» » » Dell Mini Impressions – Mac OSX Edition

Dell Mini Impressions – Mac OSX Edition

posted in: Gadget Impressions | 0

My original plan was to install Vista on the Dell Mini, but I was sidetracked when I came across an article about someone’s “Run Leopard (Mac OS 10.5) on a Dell Mini 9” article.

I was intrigued.

I’ve always wanted play around with the Mac OSX, but I could never justify the purchase of a Mac nor did I have the patience to go through the “Hackintosh” route. I also wanted to be able to use my desktop machines at their full potential.

With the Dell Mini 9 and its reserved goals as an Internet browsing machine, I finally had an opportunity to try Mac OSX. While, I did manage to install Apple’s beloved OS onto Dell’s gift to the netbook market, I wasn’t completely happy with the setup.

So what did it work? Just about everything major component of the laptop was working fine. Wi-fi, sound, video and even a majority of the function keys were working. What eventually irked me from sticking with Mac OSX were the little things. Some examples include:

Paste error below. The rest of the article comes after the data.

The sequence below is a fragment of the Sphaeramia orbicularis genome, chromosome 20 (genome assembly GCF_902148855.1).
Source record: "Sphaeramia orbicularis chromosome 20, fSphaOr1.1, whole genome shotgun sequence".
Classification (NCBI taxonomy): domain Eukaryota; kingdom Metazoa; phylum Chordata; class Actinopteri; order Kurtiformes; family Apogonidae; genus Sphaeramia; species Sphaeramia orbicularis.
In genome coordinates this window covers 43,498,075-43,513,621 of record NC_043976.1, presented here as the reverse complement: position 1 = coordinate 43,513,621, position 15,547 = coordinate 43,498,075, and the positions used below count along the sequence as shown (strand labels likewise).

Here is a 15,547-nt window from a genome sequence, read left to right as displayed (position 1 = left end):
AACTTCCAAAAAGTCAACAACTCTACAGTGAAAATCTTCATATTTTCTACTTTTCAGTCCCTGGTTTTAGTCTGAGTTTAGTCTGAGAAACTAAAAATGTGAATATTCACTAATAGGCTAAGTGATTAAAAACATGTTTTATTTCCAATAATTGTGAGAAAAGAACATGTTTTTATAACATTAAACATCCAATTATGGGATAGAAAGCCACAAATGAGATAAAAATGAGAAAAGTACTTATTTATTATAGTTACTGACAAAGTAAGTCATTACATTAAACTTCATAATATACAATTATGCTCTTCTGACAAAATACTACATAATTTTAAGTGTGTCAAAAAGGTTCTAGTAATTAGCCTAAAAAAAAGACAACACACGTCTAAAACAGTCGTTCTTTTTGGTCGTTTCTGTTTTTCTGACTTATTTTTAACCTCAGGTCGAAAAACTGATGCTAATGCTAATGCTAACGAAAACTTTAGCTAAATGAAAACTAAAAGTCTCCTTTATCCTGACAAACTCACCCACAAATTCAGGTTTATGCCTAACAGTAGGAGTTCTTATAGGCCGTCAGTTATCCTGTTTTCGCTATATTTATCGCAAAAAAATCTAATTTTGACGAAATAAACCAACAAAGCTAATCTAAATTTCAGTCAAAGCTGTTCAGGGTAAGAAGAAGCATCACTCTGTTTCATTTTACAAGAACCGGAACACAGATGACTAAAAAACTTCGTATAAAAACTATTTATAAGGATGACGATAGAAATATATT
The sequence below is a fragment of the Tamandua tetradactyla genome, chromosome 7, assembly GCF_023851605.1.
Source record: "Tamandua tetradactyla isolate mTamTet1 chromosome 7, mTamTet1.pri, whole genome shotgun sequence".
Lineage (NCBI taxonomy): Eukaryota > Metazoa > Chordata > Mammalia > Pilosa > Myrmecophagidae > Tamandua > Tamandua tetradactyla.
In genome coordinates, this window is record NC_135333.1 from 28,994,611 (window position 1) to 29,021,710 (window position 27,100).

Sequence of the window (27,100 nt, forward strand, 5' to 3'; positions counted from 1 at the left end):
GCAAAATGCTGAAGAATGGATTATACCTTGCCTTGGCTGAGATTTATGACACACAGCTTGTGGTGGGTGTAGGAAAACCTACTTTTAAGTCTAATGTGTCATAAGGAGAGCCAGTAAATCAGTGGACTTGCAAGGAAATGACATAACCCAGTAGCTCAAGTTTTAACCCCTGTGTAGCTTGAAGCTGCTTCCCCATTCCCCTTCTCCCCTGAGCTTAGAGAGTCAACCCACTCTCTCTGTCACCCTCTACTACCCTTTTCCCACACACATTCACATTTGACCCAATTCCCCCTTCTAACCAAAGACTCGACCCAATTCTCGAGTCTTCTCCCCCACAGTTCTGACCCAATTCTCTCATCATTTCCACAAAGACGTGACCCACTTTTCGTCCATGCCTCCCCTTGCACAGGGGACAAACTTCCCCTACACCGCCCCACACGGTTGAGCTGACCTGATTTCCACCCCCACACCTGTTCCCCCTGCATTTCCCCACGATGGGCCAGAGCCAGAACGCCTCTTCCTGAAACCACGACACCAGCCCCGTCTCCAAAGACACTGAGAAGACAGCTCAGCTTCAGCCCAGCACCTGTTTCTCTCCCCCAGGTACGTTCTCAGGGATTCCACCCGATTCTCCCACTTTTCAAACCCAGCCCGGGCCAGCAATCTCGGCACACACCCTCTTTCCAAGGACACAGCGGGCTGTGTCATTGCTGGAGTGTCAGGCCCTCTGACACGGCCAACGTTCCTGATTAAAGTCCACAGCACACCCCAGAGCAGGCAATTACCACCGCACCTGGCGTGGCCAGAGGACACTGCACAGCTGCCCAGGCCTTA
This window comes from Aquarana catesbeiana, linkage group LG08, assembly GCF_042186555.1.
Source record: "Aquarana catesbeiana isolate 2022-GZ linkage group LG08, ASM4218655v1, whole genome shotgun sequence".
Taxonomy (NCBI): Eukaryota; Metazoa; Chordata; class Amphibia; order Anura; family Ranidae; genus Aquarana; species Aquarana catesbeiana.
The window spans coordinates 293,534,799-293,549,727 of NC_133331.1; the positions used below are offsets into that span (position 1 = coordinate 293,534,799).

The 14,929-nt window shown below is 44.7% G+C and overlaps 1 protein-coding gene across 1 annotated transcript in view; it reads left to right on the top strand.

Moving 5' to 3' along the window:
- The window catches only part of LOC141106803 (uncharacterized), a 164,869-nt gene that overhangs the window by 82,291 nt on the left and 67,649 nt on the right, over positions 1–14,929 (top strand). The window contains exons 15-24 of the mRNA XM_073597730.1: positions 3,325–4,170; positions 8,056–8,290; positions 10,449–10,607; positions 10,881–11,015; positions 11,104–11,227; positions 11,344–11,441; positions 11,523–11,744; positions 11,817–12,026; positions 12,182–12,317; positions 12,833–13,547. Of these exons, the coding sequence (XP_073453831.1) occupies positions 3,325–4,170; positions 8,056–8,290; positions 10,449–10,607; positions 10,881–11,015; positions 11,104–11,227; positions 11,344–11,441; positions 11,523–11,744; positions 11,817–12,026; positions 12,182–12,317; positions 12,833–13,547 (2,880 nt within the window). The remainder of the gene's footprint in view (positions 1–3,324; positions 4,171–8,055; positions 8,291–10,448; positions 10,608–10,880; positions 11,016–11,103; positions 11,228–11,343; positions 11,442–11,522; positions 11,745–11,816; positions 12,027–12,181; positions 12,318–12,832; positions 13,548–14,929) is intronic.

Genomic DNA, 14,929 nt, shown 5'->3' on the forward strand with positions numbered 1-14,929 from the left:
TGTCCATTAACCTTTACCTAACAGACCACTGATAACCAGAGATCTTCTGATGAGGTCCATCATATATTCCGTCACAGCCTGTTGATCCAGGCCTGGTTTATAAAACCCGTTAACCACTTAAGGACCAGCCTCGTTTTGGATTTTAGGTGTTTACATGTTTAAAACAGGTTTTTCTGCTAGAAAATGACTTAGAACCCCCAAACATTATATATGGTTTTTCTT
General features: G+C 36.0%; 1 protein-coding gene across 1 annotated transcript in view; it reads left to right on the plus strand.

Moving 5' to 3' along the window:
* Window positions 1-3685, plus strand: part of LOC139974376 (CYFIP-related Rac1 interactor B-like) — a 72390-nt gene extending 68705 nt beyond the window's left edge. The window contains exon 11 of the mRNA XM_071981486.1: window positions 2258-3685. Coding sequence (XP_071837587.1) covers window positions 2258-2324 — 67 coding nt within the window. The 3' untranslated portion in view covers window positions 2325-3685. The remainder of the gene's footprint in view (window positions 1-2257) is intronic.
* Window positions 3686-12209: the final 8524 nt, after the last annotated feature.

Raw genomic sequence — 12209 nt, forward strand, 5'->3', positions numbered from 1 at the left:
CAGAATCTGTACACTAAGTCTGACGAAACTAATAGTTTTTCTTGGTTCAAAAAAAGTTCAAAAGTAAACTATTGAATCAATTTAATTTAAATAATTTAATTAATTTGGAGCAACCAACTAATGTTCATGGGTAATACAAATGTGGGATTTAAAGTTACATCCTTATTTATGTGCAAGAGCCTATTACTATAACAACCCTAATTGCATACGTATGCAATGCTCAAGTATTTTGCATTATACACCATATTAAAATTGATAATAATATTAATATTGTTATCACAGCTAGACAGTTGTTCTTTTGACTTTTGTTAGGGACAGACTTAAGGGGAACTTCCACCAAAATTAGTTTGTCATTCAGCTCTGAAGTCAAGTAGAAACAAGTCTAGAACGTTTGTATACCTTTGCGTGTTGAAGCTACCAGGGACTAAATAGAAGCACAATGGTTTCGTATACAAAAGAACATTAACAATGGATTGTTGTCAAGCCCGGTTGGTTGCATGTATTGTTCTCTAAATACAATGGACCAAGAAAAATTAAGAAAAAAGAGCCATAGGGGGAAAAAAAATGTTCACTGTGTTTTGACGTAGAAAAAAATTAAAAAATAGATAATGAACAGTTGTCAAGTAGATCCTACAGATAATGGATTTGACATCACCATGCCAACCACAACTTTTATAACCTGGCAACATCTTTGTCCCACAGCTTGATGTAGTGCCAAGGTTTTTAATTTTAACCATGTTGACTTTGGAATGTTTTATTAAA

• Sleep does not work properly with the factory STEC SSD (8 or 16 GB)
  • Card reader is not recognised due to lack of driver.
  • Trackpad ‘s right hand scroll bar doesn’t work
  • Audio line-in doesn’t work properly
    • Either have working with static noise, or disable the function completely.
  • Headphone jack doesn’t toggle from speaker.
    • You can install the SoundSource application to toggle between speaker and headphones
  • Sound muting doesn’t work properly
  • Power managment doesn’t work properly

They may seem like minor issues on paper, but in practice,  it’s quite bothersome. There’s an excellent Wiki page which was most helpful, but the latest and greatest info comes from either MyDellMini’s Mac OSX forum or InsanelyMac’s Dell Inspiron Mini 9’s thread. I’ll check that thread regularly, but for now it’s off to Windows Vista.

As for impressions of Mac OS X 10.5 (Leopard)? Mostly positive. That OS is incredibly pretty. The prettiest stock OS I’ve ever seen, in fact. I didn’t have too much trouble installing, configuring, or removing applications. I was also given an opportunity to play with kexts (Kernal Extensions). Overall, it was an interesting experience and one I wish to revisit once most of the major kinks have been ironed out.

Leave a Reply